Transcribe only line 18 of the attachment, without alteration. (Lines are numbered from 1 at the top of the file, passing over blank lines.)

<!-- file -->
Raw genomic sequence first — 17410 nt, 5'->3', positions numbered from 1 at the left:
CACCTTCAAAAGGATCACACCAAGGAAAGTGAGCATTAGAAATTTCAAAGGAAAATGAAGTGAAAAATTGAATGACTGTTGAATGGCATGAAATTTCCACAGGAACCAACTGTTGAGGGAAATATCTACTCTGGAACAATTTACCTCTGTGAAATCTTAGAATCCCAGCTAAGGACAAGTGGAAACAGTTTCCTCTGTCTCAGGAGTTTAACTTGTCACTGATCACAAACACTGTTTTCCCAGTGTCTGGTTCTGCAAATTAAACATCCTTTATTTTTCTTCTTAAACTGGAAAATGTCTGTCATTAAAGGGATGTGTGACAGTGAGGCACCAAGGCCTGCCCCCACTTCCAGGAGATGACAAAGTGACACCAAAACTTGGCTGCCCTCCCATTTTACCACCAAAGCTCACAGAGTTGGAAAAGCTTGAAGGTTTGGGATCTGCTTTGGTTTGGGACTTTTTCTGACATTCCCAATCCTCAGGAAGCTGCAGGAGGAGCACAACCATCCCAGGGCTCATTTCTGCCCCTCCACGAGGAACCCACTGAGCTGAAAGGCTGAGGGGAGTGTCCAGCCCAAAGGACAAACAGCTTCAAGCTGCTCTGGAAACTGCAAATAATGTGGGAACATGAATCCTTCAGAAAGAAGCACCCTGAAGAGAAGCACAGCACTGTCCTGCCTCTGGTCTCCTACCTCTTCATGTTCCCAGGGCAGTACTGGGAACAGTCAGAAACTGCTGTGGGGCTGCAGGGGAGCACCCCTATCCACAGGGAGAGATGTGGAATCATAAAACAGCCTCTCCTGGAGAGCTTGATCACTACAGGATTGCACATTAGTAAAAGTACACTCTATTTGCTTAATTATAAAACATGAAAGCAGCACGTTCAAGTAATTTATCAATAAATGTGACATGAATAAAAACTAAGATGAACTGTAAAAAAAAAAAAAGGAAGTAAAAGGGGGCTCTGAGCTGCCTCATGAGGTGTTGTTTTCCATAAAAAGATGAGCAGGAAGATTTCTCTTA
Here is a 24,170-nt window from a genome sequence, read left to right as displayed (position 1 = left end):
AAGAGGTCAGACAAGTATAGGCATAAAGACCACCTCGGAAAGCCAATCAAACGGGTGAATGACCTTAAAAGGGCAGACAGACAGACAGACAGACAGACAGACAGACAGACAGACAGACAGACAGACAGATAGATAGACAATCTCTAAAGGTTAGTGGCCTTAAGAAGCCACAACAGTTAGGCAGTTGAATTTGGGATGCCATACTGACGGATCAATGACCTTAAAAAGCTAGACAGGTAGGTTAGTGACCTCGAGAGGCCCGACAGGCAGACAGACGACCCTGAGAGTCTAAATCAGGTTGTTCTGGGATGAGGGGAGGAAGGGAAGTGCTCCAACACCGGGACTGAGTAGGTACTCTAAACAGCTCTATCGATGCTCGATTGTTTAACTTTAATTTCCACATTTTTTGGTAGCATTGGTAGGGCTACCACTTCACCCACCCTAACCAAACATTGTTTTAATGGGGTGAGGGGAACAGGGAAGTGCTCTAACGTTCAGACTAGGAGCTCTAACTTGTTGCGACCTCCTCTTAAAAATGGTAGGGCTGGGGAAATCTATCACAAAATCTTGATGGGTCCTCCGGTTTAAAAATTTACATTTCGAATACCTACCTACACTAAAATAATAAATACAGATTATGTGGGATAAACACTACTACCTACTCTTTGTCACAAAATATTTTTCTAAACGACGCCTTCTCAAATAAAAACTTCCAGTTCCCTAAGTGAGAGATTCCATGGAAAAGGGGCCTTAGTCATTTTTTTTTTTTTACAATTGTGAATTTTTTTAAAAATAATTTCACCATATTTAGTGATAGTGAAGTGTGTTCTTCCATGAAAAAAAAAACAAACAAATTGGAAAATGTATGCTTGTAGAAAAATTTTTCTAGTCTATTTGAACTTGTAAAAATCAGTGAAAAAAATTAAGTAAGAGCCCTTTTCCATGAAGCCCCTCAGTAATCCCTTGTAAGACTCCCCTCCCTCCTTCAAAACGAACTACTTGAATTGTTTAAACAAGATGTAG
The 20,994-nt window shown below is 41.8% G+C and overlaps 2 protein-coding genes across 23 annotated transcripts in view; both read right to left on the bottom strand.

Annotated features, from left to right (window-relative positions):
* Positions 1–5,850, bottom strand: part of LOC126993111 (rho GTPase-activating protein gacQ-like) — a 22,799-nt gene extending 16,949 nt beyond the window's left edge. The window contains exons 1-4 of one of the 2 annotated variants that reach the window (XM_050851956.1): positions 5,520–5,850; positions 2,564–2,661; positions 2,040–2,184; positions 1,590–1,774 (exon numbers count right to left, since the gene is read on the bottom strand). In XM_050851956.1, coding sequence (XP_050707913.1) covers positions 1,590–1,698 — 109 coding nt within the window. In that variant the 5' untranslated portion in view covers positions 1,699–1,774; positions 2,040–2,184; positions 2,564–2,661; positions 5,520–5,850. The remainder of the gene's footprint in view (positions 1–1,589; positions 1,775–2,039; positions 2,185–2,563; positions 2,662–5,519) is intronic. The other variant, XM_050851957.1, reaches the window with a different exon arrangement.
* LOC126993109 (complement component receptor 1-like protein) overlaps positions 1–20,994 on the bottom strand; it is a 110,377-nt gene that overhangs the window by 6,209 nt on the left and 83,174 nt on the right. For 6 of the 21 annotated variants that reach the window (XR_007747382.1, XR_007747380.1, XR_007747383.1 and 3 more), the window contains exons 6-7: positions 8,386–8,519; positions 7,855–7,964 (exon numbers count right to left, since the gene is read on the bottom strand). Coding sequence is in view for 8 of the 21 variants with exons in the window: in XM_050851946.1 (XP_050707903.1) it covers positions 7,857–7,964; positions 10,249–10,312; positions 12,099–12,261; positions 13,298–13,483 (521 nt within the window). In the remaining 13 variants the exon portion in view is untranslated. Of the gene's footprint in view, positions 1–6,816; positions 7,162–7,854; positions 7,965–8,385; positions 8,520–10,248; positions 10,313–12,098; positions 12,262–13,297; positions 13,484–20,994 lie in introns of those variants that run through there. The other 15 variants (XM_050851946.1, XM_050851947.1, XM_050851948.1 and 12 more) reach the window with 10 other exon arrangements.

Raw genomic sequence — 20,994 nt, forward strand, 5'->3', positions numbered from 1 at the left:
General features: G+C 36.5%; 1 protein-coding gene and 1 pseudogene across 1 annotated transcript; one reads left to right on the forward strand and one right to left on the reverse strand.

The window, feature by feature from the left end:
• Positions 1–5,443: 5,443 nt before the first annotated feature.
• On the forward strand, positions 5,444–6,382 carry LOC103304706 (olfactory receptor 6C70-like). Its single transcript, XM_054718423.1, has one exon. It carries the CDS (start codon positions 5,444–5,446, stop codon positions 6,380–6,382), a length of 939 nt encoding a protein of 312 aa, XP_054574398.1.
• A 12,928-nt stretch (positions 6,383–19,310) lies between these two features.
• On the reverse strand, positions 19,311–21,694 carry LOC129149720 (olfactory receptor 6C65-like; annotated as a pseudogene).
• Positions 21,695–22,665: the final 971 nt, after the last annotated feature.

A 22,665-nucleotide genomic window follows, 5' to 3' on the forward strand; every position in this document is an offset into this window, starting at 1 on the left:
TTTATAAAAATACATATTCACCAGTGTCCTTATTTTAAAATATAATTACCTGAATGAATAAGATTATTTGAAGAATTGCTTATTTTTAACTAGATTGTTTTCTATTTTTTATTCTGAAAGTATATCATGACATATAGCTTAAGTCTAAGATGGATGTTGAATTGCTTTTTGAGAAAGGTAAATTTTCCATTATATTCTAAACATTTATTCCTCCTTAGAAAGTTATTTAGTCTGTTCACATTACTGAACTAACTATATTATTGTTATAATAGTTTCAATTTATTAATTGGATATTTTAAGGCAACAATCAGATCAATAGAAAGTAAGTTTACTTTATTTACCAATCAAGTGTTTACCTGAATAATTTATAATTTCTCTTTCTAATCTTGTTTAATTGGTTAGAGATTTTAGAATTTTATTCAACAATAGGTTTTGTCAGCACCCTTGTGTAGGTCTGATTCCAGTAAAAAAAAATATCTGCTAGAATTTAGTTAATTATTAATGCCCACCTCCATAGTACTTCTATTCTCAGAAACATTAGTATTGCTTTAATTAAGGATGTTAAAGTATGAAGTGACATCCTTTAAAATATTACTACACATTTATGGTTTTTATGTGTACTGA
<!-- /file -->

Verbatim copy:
TTTATAAAAATACATATTCACCAGTGTCCTTATTTTAAAATATAATTACCTGAATGAATAAGATTATTTGAAGAATTGCTTATTTTTAACTAGATTGTTTTCTATTTTTTATTCTGAAAGTATATCATGACATATAGCTTAAGTCTAAGATGGATGTTGAATTGCTTTTTGAGAAAGGTAAATTTTCCATTATATTCTAAACATTTATTCCTCCTTAGAAAGTTATTTAGTCTGTTCACATTACTGAACTAACTATATTATTGTTATAATAGTTTCAATTTATTAATTGGATATTTTAAGGCAACAATCAGATCAATAGAAAGTAAGTTTACTTTATTTACCAATCAAGTGTTTACCTGAATAATTTATAATTTCTCTTTCTAATCTTGTTTAATTGGTTAGAGATTTTAGAATTTTATTCAACAATAGGTTTTGTCAGCACCCTTGTGTAGGTCTGATTCCAGTAAAAAAAAATATCTGCTAGAATTTAGTTAATTATTAATGCCCACCTCCATAGTACTTCTATTCTCAGAAACATTAGTATTGCTTTAATTAAGGATGTTAAAGTATGAAGTGACATCCTTTAAAATATTACTACACATTTATGGTTTTTATGTGTACTGA